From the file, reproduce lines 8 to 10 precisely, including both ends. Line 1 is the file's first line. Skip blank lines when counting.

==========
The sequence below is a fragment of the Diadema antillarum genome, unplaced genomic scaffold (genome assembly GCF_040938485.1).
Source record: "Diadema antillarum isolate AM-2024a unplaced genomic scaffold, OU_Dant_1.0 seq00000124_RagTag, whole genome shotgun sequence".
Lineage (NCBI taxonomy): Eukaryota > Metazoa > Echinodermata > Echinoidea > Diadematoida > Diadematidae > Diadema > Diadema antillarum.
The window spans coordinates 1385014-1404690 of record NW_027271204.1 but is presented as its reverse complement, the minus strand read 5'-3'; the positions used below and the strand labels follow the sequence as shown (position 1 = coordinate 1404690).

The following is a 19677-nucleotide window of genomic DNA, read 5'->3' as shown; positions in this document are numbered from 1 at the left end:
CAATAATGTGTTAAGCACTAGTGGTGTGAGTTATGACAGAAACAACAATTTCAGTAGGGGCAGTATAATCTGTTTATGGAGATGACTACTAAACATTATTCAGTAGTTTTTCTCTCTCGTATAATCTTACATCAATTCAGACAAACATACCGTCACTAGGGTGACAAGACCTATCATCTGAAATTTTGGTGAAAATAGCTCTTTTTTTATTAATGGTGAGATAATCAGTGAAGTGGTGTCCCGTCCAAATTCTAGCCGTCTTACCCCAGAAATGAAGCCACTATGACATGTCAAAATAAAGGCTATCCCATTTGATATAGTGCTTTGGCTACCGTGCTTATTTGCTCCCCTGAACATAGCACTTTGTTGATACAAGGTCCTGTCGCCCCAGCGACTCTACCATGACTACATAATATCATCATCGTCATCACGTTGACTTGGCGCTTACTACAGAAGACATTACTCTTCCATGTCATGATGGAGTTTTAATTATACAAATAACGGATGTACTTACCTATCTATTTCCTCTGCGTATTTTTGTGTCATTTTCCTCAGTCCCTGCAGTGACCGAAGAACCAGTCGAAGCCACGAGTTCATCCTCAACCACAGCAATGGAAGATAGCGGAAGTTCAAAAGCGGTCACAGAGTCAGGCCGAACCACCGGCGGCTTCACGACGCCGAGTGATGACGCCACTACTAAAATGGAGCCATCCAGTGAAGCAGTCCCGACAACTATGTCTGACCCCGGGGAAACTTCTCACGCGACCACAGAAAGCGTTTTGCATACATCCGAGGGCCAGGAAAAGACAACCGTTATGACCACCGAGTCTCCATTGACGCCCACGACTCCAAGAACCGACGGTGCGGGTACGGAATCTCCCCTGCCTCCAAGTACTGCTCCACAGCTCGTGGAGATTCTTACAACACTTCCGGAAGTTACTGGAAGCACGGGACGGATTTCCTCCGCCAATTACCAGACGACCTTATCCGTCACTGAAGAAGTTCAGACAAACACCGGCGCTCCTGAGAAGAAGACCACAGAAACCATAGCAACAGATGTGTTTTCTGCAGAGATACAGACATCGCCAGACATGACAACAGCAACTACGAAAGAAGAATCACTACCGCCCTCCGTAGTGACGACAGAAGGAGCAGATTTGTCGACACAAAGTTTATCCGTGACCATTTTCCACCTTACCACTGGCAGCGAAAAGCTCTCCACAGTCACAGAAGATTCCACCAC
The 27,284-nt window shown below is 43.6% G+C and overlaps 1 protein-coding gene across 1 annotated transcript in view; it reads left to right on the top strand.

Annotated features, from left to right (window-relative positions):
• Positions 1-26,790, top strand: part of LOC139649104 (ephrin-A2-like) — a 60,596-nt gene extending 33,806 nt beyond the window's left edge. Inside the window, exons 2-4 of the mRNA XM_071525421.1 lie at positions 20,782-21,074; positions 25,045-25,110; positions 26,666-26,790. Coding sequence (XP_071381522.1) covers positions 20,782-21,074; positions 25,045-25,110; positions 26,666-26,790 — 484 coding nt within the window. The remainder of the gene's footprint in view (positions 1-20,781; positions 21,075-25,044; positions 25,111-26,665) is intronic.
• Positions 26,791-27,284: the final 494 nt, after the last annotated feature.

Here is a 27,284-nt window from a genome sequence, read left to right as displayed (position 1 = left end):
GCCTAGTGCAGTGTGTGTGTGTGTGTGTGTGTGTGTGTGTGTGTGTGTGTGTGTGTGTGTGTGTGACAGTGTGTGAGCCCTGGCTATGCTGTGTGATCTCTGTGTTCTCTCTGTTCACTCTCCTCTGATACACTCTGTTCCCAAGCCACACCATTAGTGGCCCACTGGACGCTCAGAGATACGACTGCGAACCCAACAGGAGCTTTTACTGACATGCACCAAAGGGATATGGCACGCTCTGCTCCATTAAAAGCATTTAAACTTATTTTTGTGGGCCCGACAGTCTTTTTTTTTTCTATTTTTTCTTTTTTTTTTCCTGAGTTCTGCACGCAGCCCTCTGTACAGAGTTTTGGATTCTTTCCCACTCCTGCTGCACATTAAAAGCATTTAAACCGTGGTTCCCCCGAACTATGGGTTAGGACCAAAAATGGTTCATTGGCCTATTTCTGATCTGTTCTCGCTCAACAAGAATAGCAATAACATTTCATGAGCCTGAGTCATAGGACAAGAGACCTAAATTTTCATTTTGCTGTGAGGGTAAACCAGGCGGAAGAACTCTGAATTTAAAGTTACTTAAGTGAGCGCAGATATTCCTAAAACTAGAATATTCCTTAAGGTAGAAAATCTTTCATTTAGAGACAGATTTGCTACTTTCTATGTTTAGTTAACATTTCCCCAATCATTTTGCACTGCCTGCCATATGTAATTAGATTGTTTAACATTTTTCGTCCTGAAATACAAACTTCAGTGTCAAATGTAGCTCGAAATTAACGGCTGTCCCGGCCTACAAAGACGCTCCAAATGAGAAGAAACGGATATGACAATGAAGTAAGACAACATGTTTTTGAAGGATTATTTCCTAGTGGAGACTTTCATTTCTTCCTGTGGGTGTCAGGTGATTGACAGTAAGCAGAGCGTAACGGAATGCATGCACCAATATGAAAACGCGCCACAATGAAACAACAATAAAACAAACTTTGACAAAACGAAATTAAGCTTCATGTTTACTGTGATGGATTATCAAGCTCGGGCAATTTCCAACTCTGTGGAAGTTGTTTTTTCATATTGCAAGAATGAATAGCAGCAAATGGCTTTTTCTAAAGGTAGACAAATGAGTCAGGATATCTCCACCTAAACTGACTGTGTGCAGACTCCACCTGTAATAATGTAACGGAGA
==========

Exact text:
Annotated features, from left to right (window-relative positions):
• Positions 1-26,790, top strand: part of LOC139649104 (ephrin-A2-like) — a 60,596-nt gene extending 33,806 nt beyond the window's left edge. Inside the window, exons 2-4 of the mRNA XM_071525421.1 lie at positions 20,782-21,074; positions 25,045-25,110; positions 26,666-26,790. Coding sequence (XP_071381522.1) covers positions 20,782-21,074; positions 25,045-25,110; positions 26,666-26,790 — 484 coding nt within the window. The remainder of the gene's footprint in view (positions 1-20,781; positions 21,075-25,044; positions 25,111-26,665) is intronic.
• Positions 26,791-27,284: the final 494 nt, after the last annotated feature.